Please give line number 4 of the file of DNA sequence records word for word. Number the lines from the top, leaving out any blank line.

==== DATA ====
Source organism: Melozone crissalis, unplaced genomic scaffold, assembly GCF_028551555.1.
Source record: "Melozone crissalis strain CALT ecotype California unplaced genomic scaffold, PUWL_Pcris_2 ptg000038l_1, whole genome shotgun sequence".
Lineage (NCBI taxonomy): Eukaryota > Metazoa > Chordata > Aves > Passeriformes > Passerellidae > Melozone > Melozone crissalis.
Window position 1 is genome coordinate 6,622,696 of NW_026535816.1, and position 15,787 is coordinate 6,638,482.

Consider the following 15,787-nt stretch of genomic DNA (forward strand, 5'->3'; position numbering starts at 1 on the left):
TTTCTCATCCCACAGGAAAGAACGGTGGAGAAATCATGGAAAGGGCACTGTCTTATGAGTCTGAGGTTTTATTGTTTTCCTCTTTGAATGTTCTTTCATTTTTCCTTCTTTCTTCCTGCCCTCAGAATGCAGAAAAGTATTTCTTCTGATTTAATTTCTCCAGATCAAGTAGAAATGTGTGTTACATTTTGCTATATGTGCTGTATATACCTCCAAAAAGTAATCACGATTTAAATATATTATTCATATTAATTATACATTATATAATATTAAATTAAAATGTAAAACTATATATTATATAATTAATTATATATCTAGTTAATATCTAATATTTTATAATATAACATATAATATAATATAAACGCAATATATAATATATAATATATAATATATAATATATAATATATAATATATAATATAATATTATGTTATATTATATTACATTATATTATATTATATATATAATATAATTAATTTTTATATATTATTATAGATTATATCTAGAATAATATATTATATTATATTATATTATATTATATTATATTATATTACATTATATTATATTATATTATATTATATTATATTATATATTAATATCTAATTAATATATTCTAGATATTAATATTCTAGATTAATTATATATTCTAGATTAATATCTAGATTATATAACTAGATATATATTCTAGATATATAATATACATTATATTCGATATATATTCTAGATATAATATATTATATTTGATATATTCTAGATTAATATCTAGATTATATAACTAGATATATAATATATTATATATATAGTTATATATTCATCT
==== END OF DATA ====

Window position 1 is genome coordinate 6,622,696 of NW_026535816.1, and position 15,787 is coordinate 6,638,482.